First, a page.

Giving Back to Youth Football

giving_back_to_youth_footballPro and college football get a lot of attention and even more money. Few people stop to recognize that those organizations and players have to start somewhere. For every pro football player, there was a youth football program that helped him learn the game and hone his skills. Youth football organizations around the country find themselves struggling financially to provide for the needs of its eager young players. Not all overlook youth football, however. Riddell Sports, the helmet supplier of the NFL and Good Sports (a nonprofit) teamed up last year to give a boost to some youth organizations in need.

Benefits to Young Players

It is estimated that around 2,000 young players will benefit from Riddell’s 1000 helmet donation to struggling programs in Arkansas, Illinois, Massachusetts, Minnesota, Missouri, Texas and West Virginia. The helmets donated were Riddell Revolution Speed helmets. These helmets are noted as one of the companies’s most advanced in terms of safety tech. The donation was part of Riddell’s incentive to protect athletes through innovative safety technology. In a sport plagued by head injuries the young players who received these helmets certainly lucked out.

For many people who do not live in struggling communities, the importance of such programs and donations can be lost. When it comes to youth sports money is a truly finite resource. Sometimes local governments of a community will allot a small amount of money for recreational sports, but not often. The lack of reliable funds sends many teams on fundraising missions within the community, but for areas where low income and poverty are the norm these efforts rarely bear fruit. In the end caring parents make up a large make up of youth sports donations, but the average parent can only pay so much and the money given can only go so far. The cost of purchasing sports equipment will surely be lost on those unfamiliar with such purchases. A single football helmet costs around $100 at a minimum, if you look into helmets with advances safety tech you are looking at a cost between $160- $299. When you consider the number of kids a single team has it is easy to see how money runs out quick in youth sports organizations not fortunate enough to be rolling in cash.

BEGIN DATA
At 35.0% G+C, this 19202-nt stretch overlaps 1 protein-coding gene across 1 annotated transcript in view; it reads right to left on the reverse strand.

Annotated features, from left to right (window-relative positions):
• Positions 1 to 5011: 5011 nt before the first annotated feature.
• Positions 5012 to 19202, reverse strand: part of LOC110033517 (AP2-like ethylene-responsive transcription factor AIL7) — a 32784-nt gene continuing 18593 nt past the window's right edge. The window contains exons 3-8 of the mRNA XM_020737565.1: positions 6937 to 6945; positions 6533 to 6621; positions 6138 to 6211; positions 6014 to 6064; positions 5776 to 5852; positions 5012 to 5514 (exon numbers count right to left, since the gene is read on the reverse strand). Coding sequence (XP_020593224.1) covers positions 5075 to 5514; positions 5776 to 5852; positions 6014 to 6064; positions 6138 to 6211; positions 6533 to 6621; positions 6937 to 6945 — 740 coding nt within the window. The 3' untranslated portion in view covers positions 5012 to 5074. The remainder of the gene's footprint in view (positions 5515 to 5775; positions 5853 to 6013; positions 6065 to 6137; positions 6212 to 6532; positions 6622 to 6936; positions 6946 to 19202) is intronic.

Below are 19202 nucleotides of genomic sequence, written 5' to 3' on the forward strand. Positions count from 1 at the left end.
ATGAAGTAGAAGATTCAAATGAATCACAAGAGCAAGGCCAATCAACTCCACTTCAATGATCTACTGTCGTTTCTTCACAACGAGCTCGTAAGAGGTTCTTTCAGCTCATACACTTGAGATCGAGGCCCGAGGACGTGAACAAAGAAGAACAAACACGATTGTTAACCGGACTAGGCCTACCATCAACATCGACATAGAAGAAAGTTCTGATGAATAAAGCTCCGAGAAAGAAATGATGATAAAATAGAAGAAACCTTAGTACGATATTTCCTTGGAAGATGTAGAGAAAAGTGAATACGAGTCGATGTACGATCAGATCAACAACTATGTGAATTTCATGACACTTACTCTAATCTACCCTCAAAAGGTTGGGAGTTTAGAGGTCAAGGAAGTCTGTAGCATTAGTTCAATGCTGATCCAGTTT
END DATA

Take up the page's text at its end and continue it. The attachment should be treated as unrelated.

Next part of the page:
Community Outreach

When companies such as Riddell reach out to help communities provide equipment for their players it not only helps provide a basic need, it protects the young athletes’ benefiting from the donation. When helmets become old and worn from overuse, their integrity is compromised, meaning the safety of the person wearing that helmet is compromised. Any helmet over 10 years old needs to be retired, no questions asked. Up until the 10 year mark reconditioning helmets can be done, but after 10 years or a little sooner depending on amount of use, a helmet is no longer considered safe. In addition to the structural integrity of helmets, sometimes inner padding becomes worn or falls out long before the helmet is over worn. Many coaches will purchase new padding that may not necessarily match the helmet, but fit none the less and recondition helmets themselves. This can be risky as helmets must fit an individual’s head perfectly to offer real protection. When corners are cut due to money constraints the safety of players gets put on the line. This is why a giant hats off should go to Riddell and all others who help ensure that youth football programs can keep providing for the next generation of NFL stars.

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